Picks and Pans Review: Adventure in the Country
updated 04/24/1989 AT 01:00 AM EDT
•originally published 04/24/1989 AT 01:00 AM EDT
Yes, the Bobbseys are back: the 6-year-old blond twins Freddie and Flossie and their 12-year-old dark-haired twin siblings Bert and Nan. These two are part of a series of four new books, and the press release distributed by the publishers claims that the stories "have been updated and given a faster pace and more intriguing mystery structure to appeal to today's young readers between the ages of 7-10."
The self-respecting segment of today's preteen set is likely, however, to find the Bobbseys as nauseatingly goody-eight-shoes a bunch as many 7-to 10-year-olds no doubt found them 85 years ago, when the series debuted. The fact is, the Bobbsey twins have probably always appealed more to adults than to children. These kids never, never quarrel. They're never rowdy. They get into only the most innocuous scrapes. They respect their elders and love to go on camping trips and roast frankfurters over a fire. As for the adults in the books, well, they never lose their tempers, always have construction paper and crayons handy, and always have hours and hours to romp with the kids (none of this "quality time" stuff).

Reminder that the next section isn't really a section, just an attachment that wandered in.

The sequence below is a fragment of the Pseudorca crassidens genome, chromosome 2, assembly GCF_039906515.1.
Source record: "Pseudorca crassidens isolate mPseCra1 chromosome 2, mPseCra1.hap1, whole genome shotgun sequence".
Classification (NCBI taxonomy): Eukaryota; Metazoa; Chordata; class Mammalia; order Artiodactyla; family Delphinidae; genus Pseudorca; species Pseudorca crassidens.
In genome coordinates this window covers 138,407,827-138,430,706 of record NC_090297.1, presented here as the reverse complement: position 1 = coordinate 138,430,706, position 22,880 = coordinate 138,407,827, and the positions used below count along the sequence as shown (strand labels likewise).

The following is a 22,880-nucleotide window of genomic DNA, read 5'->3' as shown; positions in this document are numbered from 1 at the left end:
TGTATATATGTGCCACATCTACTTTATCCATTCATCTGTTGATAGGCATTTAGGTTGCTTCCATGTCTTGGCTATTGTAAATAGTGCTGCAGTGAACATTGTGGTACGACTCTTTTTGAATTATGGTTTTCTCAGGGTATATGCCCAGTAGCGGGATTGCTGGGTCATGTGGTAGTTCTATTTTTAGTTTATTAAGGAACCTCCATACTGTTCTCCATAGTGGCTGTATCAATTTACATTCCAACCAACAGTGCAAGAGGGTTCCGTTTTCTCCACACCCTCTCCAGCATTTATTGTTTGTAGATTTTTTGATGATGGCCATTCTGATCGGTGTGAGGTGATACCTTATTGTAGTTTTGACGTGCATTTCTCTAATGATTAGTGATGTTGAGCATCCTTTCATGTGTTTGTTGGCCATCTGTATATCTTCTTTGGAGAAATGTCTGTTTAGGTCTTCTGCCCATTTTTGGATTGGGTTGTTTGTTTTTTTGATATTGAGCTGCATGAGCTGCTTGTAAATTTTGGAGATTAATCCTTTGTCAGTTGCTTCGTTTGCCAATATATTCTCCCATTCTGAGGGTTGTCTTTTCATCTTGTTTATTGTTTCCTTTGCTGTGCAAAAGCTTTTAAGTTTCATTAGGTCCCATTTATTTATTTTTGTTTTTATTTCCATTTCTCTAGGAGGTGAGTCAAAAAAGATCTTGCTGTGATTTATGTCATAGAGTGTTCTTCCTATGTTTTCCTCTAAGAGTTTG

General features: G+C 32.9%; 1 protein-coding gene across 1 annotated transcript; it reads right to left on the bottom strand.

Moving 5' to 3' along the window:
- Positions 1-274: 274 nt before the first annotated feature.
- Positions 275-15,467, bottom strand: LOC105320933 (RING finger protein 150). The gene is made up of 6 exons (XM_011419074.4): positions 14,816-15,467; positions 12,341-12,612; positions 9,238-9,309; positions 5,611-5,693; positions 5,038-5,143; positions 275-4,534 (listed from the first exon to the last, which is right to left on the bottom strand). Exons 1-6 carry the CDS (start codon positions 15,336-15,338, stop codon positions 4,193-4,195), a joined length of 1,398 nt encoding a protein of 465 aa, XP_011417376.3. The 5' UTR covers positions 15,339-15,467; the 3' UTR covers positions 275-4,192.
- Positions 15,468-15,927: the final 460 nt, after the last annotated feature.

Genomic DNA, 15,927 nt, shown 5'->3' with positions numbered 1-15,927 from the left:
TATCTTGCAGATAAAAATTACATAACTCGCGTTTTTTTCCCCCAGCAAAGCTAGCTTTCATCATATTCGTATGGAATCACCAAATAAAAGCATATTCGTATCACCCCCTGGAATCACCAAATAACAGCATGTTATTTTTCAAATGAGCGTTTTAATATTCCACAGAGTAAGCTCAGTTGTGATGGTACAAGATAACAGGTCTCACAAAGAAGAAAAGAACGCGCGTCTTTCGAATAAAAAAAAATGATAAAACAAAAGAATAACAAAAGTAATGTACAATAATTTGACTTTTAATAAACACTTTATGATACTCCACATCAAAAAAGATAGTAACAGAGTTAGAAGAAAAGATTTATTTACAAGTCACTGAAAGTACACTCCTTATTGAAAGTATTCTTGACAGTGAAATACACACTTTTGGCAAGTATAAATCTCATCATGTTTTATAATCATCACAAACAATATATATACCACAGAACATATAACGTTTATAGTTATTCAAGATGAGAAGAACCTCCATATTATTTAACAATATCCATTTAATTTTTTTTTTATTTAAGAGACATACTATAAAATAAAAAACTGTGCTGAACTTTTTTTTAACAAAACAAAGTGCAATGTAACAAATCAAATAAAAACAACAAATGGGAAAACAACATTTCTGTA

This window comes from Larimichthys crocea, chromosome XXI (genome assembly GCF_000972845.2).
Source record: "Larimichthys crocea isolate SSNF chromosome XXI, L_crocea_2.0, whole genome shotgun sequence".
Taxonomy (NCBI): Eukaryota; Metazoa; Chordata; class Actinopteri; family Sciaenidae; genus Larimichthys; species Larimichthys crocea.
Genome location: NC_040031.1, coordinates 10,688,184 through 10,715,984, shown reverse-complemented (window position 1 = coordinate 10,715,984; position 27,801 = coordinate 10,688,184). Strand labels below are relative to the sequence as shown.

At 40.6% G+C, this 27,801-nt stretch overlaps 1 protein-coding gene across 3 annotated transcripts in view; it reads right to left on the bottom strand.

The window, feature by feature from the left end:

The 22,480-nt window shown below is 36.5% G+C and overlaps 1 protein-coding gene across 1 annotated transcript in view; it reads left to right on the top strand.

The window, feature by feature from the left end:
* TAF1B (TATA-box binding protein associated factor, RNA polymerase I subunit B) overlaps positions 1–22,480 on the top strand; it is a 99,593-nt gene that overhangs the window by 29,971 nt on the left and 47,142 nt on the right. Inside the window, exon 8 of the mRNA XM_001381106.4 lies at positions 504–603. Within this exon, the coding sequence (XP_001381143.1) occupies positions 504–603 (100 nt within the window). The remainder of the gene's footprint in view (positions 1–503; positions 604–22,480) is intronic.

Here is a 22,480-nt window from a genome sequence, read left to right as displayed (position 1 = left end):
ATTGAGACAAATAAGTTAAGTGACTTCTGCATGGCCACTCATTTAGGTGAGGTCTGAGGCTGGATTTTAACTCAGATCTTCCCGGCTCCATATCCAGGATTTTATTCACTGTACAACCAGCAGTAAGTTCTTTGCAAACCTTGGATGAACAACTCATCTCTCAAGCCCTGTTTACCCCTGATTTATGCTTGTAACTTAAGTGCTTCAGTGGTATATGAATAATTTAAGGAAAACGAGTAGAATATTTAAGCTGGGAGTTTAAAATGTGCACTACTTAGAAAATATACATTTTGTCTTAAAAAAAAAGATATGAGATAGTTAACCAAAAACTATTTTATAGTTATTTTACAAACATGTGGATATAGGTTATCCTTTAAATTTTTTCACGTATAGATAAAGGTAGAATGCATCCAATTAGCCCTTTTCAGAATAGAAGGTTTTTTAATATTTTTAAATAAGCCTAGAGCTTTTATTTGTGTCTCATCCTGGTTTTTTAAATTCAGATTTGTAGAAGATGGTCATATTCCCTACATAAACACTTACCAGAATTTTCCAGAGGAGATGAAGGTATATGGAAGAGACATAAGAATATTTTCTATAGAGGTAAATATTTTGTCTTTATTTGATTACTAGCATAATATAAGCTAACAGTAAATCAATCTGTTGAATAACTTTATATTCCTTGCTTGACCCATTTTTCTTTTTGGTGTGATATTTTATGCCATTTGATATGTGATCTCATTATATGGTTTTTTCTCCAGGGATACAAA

To be sure, there are changes in the updated series. Flossie's father no longer hails her as "my fat little fairy." Freddie is spared the vocative title "my fat little fireman." Dinah Johnson, the black housekeeper, and her husband, Sam, no longer talk in dialect. As for plots of these two books: In The Bobbsey Twins of Lakeport the twins must find the treasures Mrs. Marden, a local widow, left in her former (probably haunted) house. A trapdoor, a false wall and a hidden staircase later, the twins triumph and put resident bully Danny Rugg in his place.
The twins' country adventure centers on the disappearance of farm animals and offers a bit more suspense than the Lake-port-based adventure. Faint praise, but there you are. The original Bobbsey books are interesting as period pieces; the tedious new Bobbsey books don't even have nostalgia going for them. (Grosset & Dunlap, $4.95)